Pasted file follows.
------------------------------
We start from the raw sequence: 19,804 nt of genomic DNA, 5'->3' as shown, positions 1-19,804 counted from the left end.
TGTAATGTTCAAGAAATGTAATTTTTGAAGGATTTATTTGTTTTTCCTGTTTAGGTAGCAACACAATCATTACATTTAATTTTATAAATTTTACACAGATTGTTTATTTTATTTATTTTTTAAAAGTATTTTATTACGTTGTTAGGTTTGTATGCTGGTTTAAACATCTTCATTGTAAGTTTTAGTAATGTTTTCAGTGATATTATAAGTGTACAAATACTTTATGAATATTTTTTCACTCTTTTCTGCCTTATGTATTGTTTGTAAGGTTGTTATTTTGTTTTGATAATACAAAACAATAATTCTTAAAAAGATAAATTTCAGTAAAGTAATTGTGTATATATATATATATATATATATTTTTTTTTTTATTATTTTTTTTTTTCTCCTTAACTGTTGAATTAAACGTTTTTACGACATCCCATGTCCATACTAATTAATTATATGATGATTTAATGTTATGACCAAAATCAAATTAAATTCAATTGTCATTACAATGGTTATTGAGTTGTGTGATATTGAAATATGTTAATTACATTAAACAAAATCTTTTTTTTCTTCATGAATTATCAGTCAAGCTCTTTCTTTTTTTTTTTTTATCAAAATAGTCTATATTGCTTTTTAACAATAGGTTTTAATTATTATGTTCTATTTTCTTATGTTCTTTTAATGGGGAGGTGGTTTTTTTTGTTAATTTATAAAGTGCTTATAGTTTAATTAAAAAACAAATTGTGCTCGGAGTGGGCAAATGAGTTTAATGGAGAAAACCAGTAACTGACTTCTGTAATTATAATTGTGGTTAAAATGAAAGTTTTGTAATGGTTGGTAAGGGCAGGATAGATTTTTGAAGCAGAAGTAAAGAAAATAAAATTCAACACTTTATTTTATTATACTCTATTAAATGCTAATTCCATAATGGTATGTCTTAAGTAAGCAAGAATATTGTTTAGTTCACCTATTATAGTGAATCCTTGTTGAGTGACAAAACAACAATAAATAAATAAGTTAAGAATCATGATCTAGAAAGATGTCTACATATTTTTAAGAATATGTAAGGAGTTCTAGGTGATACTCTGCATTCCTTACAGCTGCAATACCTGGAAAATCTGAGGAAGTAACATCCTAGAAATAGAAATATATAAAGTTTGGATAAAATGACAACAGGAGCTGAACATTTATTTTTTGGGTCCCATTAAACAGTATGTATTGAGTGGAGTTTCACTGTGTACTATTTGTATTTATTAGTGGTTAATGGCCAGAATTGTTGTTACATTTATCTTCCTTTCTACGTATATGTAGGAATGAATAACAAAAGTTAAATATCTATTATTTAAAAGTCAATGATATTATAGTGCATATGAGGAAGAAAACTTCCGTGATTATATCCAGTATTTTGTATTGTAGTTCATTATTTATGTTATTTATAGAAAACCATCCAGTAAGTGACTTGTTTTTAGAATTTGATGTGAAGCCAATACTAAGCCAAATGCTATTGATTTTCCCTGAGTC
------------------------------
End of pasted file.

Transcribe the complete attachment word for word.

We start from the raw sequence: 19,804 nt of genomic DNA, 5'->3' as shown, positions 1-19,804 counted from the left end.
TGTAATGTTCAAGAAATGTAATTTTTGAAGGATTTATTTGTTTTTCCTGTTTAGGTAGCAACACAATCATTACATTTAATTTTATAAATTTTACACAGATTGTTTATTTTATTTATTTTTTAAAAGTATTTTATTACGTTGTTAGGTTTGTATGCTGGTTTAAACATCTTCATTGTAAGTTTTAGTAATGTTTTCAGTGATATTATAAGTGTACAAATACTTTATGAATATTTTTTCACTCTTTTCTGCCTTATGTATTGTTTGTAAGGTTGTTATTTTGTTTTGATAATACAAAACAATAATTCTTAAAAAGATAAATTTCAGTAAAGTAATTGTGTATATATATATATATATATATATTTTTTTTTTTATTATTTTTTTTTTTCTCCTTAACTGTTGAATTAAACGTTTTTACGACATCCCATGTCCATACTAATTAATTATATGATGATTTAATGTTATGACCAAAATCAAATTAAATTCAATTGTCATTACAATGGTTATTGAGTTGTGTGATATTGAAATATGTTAATTACATTAAACAAAATCTTTTTTTTCTTCATGAATTATCAGTCAAGCTCTTTCTTTTTTTTTTTTTATCAAAATAGTCTATATTGCTTTTTAACAATAGGTTTTAATTATTATGTTCTATTTTCTTATGTTCTTTTAATGGGGAGGTGGTTTTTTTTGTTAATTTATAAAGTGCTTATAGTTTAATTAAAAAACAAATTGTGCTCGGAGTGGGCAAATGAGTTTAATGGAGAAAACCAGTAACTGACTTCTGTAATTATAATTGTGGTTAAAATGAAAGTTTTGTAATGGTTGGTAAGGGCAGGATAGATTTTTGAAGCAGAAGTAAAGAAAATAAAATTCAACACTTTATTTTATTATACTCTATTAAATGCTAATTCCATAATGGTATGTCTTAAGTAAGCAAGAATATTGTTTAGTTCACCTATTATAGTGAATCCTTGTTGAGTGACAAAACAACAATAAATAAATAAGTTAAGAATCATGATCTAGAAAGATGTCTACATATTTTTAAGAATATGTAAGGAGTTCTAGGTGATACTCTGCATTCCTTACAGCTGCAATACCTGGAAAATCTGAGGAAGTAACATCCTAGAAATAGAAATATATAAAGTTTGGATAAAATGACAACAGGAGCTGAACATTTATTTTTTGGGTCCCATTAAACAGTATGTATTGAGTGGAGTTTCACTGTGTACTATTTGTATTTATTAGTGGTTAATGGCCAGAATTGTTGTTACATTTATCTTCCTTTCTACGTATATGTAGGAATGAATAACAAAAGTTAAATATCTATTATTTAAAAGTCAATGATATTATAGTGCATATGAGGAAGAAAACTTCCGTGATTATATCCAGTATTTTGTATTGTAGTTCATTATTTATGTTATTTATAGAAAACCATCCAGTAAGTGACTTGTTTTTAGAATTTGATGTGAAGCCAATACTAAGCCAAATGCTATTGATTTTCCCTGAGTC